About Your IRS Notice or Letter
The IRS normally sends correspondence in the mail and they mail millions of letters to taxpayers every year. This is a follow up to last week’s newsletter with some points to keep in mind if you, or your client, get a letter or notice.
- Don’t ignore it. Most notices can be responded to quickly and easily.
- Follow instructions. Read the notice carefully. It will tell you if you need to take any action. Follow the instructions. The letter will have contact information if you have questions.
- Focus on the issue. IRS notices usually deal with a specific issue about the tax return or tax account. The notice or letter will explain the reason for the contact and give instructions on how to handle the issue.
- Correction Notice. If the IRS corrected your tax return, you should review the information provided and compare it to your tax return.
If you agree, you don’t need to reply unless a payment is due.
If you don’t agree, it is important that you respond. Follow the instructions on the notice for the best way to respond to the IRS. You may be able to call and resolve the issue, but if it is a client matter, we will need signed permission (Form 8821 or 2848). If you choose to write, be sure to include information and documents you want the IRS to consider. Include the SSN/EIN. Allow at least 30 days for a response.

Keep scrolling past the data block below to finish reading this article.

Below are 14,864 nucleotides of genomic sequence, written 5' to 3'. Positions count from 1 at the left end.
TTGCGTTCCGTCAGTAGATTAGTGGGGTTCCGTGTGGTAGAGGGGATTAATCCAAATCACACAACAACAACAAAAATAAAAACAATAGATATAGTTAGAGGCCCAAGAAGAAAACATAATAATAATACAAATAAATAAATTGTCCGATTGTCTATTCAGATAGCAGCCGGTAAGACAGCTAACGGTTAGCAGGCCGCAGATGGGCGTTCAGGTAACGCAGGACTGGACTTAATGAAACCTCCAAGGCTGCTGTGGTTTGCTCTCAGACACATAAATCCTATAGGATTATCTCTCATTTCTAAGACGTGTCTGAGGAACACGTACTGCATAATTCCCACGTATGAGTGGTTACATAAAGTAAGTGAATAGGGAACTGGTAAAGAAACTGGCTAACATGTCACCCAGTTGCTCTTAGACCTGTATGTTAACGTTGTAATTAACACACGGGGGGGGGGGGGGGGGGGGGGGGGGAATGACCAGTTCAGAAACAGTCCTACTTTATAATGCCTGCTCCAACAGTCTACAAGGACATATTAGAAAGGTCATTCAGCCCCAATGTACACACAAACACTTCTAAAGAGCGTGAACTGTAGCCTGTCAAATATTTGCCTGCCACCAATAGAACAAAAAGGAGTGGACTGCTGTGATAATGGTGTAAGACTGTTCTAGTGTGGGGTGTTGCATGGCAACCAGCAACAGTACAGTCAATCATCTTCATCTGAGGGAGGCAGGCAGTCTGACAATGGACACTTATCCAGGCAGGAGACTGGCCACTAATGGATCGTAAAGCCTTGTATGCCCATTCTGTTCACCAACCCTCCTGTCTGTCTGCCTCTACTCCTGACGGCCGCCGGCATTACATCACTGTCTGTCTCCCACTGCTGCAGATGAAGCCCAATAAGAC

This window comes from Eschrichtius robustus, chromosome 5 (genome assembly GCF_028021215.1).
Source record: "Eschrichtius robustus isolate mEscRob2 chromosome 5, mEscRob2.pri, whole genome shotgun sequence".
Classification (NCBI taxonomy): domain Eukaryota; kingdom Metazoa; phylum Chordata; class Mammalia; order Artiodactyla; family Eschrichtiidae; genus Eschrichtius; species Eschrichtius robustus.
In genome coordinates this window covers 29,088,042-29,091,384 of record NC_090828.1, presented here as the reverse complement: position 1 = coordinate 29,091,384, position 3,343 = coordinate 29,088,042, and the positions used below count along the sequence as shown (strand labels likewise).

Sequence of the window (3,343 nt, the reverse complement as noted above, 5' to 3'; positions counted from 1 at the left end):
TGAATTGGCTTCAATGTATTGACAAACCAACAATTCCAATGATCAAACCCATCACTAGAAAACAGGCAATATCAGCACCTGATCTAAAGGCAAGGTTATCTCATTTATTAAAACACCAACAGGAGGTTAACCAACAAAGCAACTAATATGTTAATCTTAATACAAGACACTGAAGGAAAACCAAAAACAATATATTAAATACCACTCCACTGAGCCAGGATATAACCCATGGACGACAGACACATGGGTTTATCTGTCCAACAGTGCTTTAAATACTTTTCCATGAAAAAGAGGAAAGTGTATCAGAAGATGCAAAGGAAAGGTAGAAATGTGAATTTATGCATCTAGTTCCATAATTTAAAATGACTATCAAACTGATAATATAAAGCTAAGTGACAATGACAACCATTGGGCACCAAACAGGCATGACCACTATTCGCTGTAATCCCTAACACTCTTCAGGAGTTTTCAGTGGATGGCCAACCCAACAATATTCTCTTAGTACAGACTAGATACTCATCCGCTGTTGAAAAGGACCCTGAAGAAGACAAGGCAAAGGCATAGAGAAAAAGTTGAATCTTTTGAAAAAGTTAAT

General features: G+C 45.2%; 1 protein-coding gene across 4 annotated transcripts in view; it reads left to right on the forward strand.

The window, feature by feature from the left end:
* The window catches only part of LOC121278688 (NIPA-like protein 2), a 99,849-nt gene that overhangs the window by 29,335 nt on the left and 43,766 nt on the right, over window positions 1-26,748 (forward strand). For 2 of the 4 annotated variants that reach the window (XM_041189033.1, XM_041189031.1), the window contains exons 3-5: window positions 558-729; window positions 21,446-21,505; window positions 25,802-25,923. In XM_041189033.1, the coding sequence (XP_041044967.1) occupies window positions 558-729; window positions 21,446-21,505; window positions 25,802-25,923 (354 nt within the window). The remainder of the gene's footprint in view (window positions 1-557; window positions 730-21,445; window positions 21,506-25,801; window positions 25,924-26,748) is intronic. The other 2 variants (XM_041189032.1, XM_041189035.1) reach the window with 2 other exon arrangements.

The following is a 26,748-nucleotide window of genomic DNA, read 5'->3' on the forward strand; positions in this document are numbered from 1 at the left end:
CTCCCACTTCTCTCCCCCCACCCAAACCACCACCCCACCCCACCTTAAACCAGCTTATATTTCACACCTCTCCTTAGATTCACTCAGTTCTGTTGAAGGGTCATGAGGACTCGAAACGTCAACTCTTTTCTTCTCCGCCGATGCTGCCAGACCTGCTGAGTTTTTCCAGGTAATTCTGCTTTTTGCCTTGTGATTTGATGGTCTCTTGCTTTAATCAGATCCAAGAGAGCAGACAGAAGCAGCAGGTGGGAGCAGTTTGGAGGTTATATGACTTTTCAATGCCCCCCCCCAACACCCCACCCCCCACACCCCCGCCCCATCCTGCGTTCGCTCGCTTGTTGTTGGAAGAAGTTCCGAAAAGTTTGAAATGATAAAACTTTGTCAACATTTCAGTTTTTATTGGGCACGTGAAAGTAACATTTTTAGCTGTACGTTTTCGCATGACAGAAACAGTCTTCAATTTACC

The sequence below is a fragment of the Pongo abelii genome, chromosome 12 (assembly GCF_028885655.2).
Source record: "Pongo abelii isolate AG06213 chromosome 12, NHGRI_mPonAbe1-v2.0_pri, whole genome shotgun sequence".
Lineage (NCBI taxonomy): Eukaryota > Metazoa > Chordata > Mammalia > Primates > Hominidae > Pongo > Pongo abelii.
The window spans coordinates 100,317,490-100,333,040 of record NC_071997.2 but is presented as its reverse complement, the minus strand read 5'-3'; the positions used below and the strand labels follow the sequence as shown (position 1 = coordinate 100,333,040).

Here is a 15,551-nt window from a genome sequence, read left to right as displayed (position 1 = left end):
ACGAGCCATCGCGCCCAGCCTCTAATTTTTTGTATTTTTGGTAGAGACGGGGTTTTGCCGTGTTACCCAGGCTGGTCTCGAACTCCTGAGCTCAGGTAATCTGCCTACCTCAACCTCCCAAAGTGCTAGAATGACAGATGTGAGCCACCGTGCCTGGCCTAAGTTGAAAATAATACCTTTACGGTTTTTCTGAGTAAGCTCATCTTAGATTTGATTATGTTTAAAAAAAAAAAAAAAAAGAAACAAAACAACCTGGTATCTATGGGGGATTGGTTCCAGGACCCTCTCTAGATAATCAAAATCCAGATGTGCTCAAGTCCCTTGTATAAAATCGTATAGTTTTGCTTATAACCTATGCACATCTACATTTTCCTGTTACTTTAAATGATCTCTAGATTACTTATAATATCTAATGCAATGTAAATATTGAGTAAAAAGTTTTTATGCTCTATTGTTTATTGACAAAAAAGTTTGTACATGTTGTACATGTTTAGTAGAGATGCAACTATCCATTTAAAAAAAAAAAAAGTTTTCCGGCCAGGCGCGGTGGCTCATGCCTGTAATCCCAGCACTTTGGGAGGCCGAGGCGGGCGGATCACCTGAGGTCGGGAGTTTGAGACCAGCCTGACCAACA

The IRS may send a letter asking you to clarify or verify your premium tax credit information. Follow the instructions on the letter as to what is needed.
You don’t need to visit the IRS. Most issues can be handled without visiting the IRS.
Keep the notice with your tax records.
Watch out for scams. The IRS will contact you about unpaid taxes by mail first—not by phone. Do not fall for phone and phishing email scams. The IRS will not initiate contact with taxpayers by email, text or social media.
To follow up on the First Time Penalty Abate discussed last week, we will want to try other courses of action, such as reasonable cause before using the First Time Abate.
If your client receives a notice or letter, please feel free to have one of our Tax Professionals in the office take a look at it and determine the best course of action.
Avoid Too Much or Too Little Advance Premium Tax Credit
If your client purchased 2016 health coverage through MNSure, they may have chosen to have advance payments of the premium tax credit paid to the insurance company to lower the monthly premiums. If so, it is important to let the Marketplace know about significant life events, known as changes in circumstances. These changes, such as those to income or family size, may affect the credit. Reporting the changes will help avoid getting too much or too little advance payment of the credit. Changes that should be reported include:
- Increase or decrease in income
- Marriage or divorce
- Birth / adoption of a child
- Starting a job with health insurance
- Gaining or losing eligibility for other health care coverage
- Change of residence